Showing the way to low carbon-dioxide emissions and sustainability in new projects
Substantially better than Building Regulations that were still in draft stage, City Campus East at the University of Northumbria.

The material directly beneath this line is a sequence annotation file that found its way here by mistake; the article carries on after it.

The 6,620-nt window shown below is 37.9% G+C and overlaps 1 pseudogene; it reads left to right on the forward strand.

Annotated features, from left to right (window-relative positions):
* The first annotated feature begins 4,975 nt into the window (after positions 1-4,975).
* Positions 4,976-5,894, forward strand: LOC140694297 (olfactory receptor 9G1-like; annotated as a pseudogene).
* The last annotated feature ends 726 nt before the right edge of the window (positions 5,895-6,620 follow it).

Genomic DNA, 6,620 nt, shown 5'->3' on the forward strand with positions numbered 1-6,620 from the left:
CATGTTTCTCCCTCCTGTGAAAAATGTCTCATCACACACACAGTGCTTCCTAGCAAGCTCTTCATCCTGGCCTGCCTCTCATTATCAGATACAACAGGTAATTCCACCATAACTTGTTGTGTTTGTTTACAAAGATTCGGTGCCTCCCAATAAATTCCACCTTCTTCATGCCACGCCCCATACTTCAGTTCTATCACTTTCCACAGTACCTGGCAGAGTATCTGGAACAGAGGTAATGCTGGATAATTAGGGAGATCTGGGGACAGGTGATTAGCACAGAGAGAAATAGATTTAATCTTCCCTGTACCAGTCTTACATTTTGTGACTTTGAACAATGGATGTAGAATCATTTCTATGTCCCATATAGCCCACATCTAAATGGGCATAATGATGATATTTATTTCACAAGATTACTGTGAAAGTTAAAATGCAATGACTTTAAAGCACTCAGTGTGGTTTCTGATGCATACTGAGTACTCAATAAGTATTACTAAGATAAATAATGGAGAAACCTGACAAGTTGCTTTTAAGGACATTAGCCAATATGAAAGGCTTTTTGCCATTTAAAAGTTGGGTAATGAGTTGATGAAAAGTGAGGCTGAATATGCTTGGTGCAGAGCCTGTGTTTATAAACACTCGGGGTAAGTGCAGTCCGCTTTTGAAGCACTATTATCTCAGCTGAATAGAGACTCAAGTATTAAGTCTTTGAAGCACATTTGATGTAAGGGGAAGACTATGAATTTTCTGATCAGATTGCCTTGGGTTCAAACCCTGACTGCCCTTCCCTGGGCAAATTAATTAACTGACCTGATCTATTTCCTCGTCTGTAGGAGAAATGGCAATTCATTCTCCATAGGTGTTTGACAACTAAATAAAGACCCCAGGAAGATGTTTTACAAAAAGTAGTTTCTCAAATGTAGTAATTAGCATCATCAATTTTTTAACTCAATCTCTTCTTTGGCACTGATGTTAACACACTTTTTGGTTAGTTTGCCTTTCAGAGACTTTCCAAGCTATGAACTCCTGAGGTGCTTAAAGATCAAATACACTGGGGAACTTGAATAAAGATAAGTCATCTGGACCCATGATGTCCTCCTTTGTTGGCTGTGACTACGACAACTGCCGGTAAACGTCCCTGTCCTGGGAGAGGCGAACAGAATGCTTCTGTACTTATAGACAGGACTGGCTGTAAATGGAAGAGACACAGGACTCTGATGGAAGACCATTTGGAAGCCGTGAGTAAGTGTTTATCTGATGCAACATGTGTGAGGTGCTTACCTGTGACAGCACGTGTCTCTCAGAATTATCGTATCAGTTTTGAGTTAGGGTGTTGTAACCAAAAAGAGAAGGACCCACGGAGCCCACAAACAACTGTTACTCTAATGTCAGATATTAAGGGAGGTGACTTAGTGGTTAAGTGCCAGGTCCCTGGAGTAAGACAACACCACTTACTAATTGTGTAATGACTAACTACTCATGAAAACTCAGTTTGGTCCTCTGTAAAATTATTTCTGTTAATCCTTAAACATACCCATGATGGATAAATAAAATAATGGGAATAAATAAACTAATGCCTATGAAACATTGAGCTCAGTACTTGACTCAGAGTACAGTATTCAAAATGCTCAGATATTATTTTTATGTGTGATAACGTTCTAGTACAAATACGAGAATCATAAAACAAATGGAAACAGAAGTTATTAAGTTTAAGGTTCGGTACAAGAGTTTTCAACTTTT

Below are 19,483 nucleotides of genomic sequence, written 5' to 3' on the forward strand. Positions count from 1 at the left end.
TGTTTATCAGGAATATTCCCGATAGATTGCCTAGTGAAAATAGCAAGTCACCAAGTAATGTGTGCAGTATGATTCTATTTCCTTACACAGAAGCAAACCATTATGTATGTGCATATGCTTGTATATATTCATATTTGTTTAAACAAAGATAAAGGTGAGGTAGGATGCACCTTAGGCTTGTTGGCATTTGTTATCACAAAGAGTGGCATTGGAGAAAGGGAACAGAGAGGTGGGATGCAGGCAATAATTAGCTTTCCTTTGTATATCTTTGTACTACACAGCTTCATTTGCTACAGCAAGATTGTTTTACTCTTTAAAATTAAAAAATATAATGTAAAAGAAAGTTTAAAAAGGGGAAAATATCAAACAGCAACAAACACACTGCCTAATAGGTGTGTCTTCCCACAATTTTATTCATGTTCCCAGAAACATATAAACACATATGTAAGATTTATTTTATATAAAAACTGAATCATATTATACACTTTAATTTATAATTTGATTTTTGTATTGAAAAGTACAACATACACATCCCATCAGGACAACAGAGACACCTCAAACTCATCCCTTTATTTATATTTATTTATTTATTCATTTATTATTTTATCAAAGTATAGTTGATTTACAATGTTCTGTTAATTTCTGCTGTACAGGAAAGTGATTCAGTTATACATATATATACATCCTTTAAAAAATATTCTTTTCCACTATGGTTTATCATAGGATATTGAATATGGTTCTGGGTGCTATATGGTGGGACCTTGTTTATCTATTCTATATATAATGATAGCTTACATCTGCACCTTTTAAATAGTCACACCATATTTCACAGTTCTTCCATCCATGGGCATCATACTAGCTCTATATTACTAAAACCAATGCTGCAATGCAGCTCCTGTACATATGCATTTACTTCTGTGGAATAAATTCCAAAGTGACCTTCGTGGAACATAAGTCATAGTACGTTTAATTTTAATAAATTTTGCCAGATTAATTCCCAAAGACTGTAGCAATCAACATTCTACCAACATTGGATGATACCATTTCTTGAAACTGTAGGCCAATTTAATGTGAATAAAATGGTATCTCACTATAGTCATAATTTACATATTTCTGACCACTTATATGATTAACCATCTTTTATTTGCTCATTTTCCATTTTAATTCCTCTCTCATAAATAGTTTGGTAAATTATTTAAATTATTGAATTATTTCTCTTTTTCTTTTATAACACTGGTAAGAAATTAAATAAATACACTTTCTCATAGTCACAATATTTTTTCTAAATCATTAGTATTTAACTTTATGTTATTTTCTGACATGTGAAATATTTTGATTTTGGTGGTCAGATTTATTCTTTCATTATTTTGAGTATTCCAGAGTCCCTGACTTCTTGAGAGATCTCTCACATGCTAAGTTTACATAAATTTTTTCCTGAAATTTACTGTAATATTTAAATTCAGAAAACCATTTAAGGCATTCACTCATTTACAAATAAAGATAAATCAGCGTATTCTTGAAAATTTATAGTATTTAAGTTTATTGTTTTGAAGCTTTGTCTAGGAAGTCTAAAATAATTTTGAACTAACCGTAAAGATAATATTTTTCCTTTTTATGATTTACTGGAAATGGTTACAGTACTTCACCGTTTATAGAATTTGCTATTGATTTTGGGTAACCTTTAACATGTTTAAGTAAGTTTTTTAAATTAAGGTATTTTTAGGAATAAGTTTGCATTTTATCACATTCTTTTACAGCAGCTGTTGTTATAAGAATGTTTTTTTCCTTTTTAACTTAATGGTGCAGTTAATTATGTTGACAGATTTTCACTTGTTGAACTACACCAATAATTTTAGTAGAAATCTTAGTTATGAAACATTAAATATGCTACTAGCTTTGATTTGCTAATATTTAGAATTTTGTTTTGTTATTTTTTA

FaberMaunsell’s innovative approach to sustainable design won the new-build project of the year award. The City Campus East development at Northumbria University had sustainability as a guiding theme from its inception. Dave Burton, regional director for FaberMaunsell and project manager, says, ‘It is a working example of how inspired design and quality of construction can deliver exceptional value and sustainability, within budget. This £100 million development comprises two buildings near the centre of Newcastle upon Tyne. It opened in September 2007, and 9000 students occupy the site, which accommodates the law, business and design schools. The design team decided at an early stage to exceed the requirements of the then draft Part L of the 2006 Building Regulations. The as-built emissions of carbon dioxide exceed the Part L 2006 requirements by 27.3%, amounting to 250 t of carbon dioxide a year for the development. A further aid to sustainability was the recycling of 95% of material from the site of the former cinema. Ultra-high efficiency boilers and chillers have been used, and high levels of air tightness have been achieved. There are 44 m2 of solar thermal collectors to generate hot water and a swooping convex and concave brise-soleil system to minimise solar gains. The mixed-mode ventilation system has a thermal wheel in the mechanical ventilation system to recover energy. The use of daylight is maximised by a light well that pierces the roof and extends right down to the ground floor. Courtyard walls use a translucent insulating material to balance daylight, thermal insulation and overheating. Site-wide building-management and lighting systems include dimming in response to available daylight and motion sensors. Rainwater is harvested and used to flush toilets. On the evidence provided so far, the project has achieved a BREEAM ‘very good’ rating, and is expected to achieve ‘excellent’ when all data has been submitted.